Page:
a3nm's blog

Managing installed packages in Debian

This post is about how I manage the apt packages that are installed on my Debian systems.

Left to myself, I tend to apt-get install various things every now and then: to try them out, or because I temporarily need them. In most cases it turns out I never really use them, but of course I will never remember to clean them up. Eventually my / partition fills up and I have to waste time tracking down which packages are useless. (Of course, accumulating useless packages is also a bad idea in terms of security, performance, etc.)

If I want to back up my current selection of packages, I could dump the output of apt-mark showmanual somewhere, but that's not really satisfactory; the list of packages that I use should be stored as a first-class citizen in my config, not just obtained from the current system state.

If I need to set up a new machine, I can install all the packages that were installed on the previous one, but this will end up downloading gigs of packages including lots that I don't really care about. Of course, as soon as I start using several different machines, it is necessary to install on all machines the new packages that I need, so the installed packages must be kept in sync somehow. Otherwise, I have to waste time watching apt-get installing stuff every time I run a command on a host and realize that a package is missing. (However, remember that most installed packages are not really important and probably don't need to be synchronized at all.) All of this is made worse by the fact that not all machines are equal (I don't want to install graphical stuff on servers, laptop tools should only go on laptops, etc.).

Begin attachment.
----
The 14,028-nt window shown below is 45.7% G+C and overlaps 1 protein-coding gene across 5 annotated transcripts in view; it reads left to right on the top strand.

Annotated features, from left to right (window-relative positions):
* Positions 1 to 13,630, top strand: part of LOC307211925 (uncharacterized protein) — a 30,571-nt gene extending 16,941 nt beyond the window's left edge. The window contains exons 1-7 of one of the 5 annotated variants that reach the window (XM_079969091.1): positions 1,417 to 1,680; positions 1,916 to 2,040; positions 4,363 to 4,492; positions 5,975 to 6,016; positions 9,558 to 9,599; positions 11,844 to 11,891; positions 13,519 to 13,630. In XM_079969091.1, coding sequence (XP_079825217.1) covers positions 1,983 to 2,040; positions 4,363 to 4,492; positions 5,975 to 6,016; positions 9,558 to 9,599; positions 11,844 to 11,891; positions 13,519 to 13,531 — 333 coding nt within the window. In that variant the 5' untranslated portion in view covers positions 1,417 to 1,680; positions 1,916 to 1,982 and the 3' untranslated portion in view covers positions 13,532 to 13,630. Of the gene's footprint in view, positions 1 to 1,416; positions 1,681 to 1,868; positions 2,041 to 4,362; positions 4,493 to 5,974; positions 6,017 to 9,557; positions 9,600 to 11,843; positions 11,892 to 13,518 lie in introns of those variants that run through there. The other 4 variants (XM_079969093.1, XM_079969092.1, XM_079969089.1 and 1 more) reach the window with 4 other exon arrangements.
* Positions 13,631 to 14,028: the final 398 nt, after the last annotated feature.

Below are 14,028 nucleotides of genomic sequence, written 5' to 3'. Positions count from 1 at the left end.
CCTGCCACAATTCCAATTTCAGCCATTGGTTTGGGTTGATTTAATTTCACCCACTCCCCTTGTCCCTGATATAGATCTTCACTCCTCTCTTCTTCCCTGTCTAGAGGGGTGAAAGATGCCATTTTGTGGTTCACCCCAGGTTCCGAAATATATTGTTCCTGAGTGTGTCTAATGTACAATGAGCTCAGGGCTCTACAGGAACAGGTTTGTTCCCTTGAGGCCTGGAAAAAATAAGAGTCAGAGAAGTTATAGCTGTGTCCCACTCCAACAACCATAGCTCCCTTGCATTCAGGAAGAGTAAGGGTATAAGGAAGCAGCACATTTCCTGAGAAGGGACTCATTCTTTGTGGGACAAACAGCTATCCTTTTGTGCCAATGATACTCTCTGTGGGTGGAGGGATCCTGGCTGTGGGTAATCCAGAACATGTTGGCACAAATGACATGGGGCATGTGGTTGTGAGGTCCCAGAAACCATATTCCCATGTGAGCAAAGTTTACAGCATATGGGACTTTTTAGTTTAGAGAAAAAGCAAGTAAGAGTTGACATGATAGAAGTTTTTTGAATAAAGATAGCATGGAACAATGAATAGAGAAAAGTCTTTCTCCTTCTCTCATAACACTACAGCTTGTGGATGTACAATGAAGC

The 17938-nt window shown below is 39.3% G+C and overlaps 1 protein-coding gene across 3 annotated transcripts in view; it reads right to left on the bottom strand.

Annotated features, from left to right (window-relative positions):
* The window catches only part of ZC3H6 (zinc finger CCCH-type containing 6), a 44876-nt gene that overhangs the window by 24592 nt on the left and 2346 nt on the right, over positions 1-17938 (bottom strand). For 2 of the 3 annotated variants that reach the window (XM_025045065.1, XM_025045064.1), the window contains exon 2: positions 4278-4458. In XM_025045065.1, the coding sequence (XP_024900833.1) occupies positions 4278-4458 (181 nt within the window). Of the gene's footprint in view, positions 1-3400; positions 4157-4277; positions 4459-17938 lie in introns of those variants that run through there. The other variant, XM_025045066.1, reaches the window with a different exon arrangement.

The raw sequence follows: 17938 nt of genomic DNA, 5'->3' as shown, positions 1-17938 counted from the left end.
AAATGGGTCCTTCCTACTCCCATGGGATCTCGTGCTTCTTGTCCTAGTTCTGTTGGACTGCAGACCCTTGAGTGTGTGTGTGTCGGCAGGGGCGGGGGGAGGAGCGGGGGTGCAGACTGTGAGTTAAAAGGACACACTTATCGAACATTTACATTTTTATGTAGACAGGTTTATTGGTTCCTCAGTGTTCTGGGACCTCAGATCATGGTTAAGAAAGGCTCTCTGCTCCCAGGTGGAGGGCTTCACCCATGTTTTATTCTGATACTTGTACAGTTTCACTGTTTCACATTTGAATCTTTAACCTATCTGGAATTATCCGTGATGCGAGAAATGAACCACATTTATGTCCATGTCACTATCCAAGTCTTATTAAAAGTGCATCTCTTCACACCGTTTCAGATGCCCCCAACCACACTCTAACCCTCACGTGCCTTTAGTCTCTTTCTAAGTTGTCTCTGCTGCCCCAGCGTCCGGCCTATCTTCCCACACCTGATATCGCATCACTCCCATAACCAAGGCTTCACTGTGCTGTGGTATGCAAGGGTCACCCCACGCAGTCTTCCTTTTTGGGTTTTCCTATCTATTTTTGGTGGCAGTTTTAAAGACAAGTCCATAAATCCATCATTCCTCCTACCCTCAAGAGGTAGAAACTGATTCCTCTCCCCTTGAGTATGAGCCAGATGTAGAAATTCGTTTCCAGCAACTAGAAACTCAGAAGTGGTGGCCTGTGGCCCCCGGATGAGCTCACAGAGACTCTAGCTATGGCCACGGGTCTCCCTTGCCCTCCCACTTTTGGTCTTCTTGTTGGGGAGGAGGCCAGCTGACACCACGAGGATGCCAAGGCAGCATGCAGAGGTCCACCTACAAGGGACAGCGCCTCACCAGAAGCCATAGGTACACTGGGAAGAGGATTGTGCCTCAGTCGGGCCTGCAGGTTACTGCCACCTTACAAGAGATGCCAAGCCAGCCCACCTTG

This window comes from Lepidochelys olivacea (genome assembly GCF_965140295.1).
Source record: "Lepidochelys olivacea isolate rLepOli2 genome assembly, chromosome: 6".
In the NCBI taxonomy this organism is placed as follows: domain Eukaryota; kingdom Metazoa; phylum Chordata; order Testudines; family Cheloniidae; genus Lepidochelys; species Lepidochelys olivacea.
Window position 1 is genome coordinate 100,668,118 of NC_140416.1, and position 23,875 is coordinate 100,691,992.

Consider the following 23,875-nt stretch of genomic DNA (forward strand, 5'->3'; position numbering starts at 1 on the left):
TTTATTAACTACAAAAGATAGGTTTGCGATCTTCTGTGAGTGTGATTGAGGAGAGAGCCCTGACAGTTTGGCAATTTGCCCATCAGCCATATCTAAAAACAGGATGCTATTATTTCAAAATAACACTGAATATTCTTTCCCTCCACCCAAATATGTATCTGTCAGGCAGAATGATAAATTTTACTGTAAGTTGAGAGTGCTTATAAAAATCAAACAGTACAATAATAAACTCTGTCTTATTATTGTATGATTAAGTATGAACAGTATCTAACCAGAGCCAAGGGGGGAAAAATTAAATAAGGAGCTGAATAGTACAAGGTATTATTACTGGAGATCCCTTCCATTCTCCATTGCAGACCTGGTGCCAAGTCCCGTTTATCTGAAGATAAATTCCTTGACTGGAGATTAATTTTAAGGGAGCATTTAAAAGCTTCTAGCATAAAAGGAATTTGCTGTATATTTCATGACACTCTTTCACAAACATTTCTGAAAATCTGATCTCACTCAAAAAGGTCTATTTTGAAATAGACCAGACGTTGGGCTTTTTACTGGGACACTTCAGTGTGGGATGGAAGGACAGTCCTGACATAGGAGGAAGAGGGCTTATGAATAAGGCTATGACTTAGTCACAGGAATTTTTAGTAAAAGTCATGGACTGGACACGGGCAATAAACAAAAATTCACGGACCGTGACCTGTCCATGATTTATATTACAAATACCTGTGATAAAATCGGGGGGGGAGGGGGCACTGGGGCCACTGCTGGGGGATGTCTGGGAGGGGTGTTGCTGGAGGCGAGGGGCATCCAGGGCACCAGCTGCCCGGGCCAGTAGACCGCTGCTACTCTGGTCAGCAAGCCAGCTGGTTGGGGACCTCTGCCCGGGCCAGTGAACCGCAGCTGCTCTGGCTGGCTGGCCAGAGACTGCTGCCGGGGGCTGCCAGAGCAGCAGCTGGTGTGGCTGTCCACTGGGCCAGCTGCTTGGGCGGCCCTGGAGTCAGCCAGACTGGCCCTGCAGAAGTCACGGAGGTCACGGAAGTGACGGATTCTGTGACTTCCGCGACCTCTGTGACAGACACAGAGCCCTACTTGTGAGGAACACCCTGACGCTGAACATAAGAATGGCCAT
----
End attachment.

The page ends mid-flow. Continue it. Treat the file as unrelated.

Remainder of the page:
My current answer to this is to maintain in my public configuration repository a bunch of program lists for various kinds of uses. This list is synchronized between machines using git, as is the rest of my configuration. It contains only the packages that I really have some use for, rather than all the random crap I have ever installed and don't remember the point of1. (This being said, I don't care about it being minimalistic, and I'm OK with including large tools that I use rarely, as long as there are reasonable odds I will use them again.)

I have a private file that lists, for my various hosts, which program selections it needs from that list, for instance:

my-laptop-1 minimal laptop server util
my-server minimal server

New packages that I install don't go to this list by default, but my crontab on each host mails me every month the diff between the currently manually selected packages on that host and the ones which should be installed according to the host's list. Here is the script: check-packages.sh.

From this monthly report, I can then update the list by removing the new installed packages that I don't need after all, putting the ones that I do need in the right selection, and installing the ones which should be installed. (And, of course, postponing the ones I haven't yet made up my mind about.)

The system is of course fairly rudimentary: there is no dependency between package selections, the dependencies of every piece of software that I compile myself have to be listed in a separate file, the sync process is manual, etc. Yet I am happy that I have, at last, one central list of the packages that I consider useful to have on my systems; as a bonus I can even share it with the world.

  1. Of course, the hard part was to clean up the currently installed packages so as to come up with this list in the first place. 

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